Because this is the holiday season, I’ve been thinking about the concept of happiness. This season is packed with symbols that are supposed to bring joy and happiness. Christmas lights and trees, crèches or manger scenes, Santa Claus bringing gifts, and people being extra charitable and full of holiday cheer. But what is happiness really? What does it mean to be happy?
Most would answer that happiness means feeling good about yourself or being content with a situation. These certainly can be included in the definition of happiness, but I always found this definition to be limiting in that it focuses primarily on the self. How I feel or how I consider a situation.
The Christmas message of hope and peace reminds us that happiness does not subsist in the self alone.
Recently, I was listening to a lecture by Peter Kreeft about the Beatitudes and what they say about happiness. He explained that in the traditional scholastic sense, happiness was equivalent to a state of blessing, to being blessed by God. By this definition, happiness does not merely rely on the self, on an individual’s emotions or perceptions, but on the objective reality of God’s love for a person. Happiness then, has God as its primary source.
I am in accord with the more traditional definition of happiness simply because it is more beautiful, theologically and practically. The traditional definition of happiness has generosity at its core unlike the more modern definition which has self-fulfillment (which often leads to selfishness) at its core. God freely gives his love to an individual in the form of a blessing and the reception of this blessing makes the individual blessed, happy. This happiness lasts for as long as God continues to love the person (and according to Christian thought, God always loves the person).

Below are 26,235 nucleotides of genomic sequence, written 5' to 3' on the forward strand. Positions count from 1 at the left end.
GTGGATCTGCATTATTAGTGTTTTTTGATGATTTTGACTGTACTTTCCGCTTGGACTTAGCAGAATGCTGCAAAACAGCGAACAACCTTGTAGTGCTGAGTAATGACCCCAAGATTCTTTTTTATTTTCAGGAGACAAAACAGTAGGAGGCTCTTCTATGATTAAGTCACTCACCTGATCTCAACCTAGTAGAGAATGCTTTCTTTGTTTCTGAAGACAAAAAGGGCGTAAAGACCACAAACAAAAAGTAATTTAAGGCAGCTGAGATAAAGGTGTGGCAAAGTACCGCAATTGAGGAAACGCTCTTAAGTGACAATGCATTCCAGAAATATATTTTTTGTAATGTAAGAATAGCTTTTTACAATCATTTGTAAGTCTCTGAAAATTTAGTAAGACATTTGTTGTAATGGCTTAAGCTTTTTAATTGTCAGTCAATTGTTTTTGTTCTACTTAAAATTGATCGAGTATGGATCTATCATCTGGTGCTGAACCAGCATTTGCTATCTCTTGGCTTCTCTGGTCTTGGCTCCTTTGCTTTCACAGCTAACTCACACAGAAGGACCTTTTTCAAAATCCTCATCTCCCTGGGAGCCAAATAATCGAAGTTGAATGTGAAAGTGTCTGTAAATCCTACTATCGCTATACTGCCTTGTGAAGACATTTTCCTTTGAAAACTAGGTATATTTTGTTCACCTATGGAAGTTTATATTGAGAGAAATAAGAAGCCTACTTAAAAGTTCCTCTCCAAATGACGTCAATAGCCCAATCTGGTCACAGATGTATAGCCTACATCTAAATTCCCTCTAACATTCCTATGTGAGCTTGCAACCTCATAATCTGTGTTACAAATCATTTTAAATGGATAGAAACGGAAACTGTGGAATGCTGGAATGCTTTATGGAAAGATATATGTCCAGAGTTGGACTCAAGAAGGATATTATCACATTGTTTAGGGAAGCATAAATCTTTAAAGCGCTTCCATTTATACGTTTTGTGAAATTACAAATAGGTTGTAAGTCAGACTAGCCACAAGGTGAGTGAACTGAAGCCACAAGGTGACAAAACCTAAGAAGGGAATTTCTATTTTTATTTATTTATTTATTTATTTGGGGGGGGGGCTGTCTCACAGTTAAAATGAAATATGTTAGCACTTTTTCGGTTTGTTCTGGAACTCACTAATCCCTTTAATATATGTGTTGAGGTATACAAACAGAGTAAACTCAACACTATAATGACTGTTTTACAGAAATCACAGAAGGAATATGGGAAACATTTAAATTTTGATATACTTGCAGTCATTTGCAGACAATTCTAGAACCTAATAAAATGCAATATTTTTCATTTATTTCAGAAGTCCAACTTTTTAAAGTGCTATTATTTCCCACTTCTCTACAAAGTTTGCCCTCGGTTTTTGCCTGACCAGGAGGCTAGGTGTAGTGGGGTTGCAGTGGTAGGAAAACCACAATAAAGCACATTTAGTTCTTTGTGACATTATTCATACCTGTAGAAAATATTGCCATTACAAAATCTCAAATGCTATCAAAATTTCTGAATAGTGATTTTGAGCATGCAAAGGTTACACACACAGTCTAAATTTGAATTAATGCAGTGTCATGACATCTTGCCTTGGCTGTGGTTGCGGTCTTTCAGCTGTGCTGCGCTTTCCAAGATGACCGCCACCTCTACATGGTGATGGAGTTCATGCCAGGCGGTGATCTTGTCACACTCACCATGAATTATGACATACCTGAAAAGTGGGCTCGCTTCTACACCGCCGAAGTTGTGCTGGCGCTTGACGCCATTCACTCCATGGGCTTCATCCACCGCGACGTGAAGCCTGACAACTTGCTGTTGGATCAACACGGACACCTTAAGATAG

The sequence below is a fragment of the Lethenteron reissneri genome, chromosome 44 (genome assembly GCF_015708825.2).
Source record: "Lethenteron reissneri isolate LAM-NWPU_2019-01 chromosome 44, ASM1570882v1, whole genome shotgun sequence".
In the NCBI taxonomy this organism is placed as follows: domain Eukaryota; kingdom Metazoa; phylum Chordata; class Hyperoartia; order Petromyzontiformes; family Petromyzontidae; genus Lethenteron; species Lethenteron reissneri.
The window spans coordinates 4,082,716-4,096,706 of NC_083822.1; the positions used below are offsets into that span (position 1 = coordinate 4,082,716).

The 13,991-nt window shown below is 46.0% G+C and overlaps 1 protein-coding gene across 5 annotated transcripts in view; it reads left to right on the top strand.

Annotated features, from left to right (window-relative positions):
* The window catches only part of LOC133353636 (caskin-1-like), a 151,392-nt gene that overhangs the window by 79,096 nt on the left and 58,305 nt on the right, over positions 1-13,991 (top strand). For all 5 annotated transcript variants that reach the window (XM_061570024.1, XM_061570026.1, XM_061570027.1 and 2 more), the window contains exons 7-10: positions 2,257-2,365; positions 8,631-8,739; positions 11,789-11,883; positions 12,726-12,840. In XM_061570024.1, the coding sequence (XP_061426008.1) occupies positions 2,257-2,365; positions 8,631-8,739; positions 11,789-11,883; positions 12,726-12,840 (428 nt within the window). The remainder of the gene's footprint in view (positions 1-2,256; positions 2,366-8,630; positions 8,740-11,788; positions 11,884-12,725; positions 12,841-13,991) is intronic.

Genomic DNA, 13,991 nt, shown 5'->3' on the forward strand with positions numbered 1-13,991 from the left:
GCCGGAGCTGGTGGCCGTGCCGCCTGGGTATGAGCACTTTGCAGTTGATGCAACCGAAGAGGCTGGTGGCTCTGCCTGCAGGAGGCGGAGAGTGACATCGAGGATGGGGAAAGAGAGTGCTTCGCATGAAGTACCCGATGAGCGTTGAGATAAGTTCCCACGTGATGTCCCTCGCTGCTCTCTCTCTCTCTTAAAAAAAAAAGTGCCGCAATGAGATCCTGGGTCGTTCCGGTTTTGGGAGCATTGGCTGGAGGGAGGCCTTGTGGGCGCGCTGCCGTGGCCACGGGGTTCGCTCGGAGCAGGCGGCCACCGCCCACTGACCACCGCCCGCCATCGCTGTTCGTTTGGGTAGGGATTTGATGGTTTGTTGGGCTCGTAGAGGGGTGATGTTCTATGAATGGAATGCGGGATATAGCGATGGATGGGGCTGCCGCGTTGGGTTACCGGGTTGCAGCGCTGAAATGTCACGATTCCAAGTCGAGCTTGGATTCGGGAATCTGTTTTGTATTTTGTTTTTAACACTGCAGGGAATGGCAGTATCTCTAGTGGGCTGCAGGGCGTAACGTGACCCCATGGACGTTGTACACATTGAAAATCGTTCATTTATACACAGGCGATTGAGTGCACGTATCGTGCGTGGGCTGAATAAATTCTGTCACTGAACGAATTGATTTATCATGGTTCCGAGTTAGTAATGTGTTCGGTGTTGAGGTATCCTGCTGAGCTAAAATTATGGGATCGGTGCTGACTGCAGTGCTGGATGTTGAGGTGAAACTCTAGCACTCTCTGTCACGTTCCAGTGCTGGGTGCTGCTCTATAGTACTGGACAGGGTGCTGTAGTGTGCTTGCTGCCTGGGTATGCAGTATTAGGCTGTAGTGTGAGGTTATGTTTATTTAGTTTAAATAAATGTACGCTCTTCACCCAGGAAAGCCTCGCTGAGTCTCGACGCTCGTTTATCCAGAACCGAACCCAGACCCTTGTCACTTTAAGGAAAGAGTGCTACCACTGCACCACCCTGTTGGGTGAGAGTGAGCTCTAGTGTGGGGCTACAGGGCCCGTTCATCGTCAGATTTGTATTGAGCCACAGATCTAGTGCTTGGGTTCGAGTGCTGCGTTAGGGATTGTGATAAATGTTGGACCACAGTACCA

So even in bad situations, by the traditional definition, a person can be happy and blessed because that person is loved by God. The modern, limited definition makes the possibility of achieving happiness much smaller in scope because happiness is based on an individual’s emotions and changing circumstances. And we all know how fickle emotions and circumstances tend to be.
So what makes a person happy today may not make that same person happy tomorrow. I was happy receiving $10 today because I only wanted to go see a movie with friends but I won’t be happy if I receive $10 tomorrow because I want to by a new pair of shoes. How then can we call this true happiness when the source of happiness is subject to so much fluctuation?
I may be in the minority on this, but I am of the opinion that true happiness (blessedness) should be lasting, enduring. Anything less is just passing contentment.